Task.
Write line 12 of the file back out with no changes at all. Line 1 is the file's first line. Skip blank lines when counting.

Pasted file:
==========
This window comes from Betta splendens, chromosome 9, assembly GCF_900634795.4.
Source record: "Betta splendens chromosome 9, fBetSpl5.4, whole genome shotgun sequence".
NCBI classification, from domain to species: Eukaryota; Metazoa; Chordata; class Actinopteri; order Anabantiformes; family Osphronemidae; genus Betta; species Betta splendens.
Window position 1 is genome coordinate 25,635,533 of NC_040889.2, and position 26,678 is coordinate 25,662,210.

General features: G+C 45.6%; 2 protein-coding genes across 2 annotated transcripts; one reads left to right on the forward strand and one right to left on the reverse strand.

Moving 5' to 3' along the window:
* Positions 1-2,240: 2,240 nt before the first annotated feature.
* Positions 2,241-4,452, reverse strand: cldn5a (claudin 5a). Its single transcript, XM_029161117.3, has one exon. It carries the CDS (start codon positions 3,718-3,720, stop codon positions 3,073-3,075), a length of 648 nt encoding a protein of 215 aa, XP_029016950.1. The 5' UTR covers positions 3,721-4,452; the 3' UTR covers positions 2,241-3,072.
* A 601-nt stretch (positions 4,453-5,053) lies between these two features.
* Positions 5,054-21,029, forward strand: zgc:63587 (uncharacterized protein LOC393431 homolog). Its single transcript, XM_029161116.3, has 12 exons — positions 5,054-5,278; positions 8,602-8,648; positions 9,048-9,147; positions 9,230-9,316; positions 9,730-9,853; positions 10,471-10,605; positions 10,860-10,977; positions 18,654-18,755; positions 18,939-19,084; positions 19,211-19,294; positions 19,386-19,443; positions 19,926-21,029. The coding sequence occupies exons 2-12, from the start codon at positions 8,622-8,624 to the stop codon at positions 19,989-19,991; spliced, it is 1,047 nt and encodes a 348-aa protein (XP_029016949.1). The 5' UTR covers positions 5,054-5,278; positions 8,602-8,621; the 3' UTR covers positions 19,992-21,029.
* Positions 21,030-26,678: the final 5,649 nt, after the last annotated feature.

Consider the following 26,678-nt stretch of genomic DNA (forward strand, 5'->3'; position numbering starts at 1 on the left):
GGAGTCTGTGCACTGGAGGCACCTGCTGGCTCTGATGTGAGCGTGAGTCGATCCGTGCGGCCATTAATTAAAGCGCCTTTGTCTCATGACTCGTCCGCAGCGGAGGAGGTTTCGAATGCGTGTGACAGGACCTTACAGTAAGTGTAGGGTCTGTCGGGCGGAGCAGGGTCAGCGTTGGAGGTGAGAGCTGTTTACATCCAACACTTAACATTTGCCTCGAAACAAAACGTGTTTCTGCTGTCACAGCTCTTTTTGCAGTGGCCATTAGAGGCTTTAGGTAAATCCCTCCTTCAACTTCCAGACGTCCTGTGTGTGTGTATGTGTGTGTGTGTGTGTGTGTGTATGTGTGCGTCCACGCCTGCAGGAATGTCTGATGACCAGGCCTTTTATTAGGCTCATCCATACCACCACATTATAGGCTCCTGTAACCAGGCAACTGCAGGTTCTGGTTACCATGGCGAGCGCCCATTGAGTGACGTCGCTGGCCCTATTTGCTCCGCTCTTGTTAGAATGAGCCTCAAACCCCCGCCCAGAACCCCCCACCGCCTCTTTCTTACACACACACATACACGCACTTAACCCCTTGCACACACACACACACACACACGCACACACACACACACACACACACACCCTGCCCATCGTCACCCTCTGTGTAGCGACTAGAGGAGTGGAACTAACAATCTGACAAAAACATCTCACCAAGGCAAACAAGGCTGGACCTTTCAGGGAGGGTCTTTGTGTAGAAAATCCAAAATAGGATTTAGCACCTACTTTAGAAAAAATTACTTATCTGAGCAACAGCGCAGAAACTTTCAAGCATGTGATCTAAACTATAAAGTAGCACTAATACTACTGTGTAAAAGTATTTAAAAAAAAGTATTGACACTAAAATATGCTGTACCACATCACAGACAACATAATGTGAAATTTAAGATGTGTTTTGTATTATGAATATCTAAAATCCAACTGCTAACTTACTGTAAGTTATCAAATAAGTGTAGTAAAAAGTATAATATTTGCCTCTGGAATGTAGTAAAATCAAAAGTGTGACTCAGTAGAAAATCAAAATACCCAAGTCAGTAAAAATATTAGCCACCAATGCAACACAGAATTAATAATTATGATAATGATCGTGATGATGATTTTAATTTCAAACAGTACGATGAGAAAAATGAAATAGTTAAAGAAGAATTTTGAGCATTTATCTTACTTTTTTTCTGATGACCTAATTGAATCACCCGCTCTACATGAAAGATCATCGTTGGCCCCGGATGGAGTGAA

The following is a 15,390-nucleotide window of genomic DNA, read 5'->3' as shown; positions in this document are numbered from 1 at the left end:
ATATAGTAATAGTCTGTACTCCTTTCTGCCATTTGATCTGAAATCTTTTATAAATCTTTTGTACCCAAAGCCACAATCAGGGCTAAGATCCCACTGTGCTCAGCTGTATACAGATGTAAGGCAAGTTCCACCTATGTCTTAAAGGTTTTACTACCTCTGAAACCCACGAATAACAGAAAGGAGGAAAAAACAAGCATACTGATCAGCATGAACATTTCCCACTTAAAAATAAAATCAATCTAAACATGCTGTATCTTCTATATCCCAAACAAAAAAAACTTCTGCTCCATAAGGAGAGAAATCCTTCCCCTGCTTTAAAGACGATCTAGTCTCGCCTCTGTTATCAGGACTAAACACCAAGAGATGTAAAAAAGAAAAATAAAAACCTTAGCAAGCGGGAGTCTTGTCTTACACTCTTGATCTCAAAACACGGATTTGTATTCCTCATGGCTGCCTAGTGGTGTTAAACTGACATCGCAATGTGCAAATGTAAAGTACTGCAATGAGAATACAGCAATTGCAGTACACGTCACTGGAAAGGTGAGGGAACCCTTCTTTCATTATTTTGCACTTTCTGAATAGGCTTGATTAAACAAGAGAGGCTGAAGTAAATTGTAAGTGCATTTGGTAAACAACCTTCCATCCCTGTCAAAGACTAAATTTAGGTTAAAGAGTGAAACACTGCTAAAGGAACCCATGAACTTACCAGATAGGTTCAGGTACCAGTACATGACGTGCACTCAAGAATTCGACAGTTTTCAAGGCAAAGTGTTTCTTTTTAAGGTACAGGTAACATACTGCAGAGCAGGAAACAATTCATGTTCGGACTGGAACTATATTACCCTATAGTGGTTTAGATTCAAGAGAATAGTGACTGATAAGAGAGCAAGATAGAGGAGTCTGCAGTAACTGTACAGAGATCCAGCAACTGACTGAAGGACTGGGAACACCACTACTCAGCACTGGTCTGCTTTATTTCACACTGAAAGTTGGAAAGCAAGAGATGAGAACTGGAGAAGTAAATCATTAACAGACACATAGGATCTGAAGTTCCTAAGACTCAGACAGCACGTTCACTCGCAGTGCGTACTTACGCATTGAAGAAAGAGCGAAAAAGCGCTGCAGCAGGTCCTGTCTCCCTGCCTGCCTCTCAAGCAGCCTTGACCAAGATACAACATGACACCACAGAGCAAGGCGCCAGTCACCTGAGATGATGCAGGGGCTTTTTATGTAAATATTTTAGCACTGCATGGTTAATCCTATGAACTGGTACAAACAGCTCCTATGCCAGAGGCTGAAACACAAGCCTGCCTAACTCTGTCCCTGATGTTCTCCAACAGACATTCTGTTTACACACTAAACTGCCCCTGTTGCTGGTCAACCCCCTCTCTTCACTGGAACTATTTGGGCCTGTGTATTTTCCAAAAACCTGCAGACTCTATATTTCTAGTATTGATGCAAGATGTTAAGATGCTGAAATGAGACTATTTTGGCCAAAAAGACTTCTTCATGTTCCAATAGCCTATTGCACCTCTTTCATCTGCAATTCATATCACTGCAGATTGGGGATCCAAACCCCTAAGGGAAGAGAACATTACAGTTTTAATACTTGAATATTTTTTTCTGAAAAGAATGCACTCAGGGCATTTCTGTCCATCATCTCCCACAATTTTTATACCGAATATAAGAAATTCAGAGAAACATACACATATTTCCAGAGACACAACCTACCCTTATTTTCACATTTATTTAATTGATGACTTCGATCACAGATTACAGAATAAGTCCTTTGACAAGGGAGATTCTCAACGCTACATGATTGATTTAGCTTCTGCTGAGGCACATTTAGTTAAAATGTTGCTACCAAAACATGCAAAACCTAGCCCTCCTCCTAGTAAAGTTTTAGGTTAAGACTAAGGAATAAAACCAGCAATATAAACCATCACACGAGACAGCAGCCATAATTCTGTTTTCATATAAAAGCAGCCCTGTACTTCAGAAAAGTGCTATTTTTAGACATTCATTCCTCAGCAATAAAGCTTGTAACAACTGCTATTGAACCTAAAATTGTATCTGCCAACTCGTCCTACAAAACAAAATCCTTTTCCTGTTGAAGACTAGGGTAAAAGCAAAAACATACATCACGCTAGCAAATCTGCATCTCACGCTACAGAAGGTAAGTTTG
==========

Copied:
Consider the following 26,678-nt stretch of genomic DNA (forward strand, 5'->3'; position numbering starts at 1 on the left):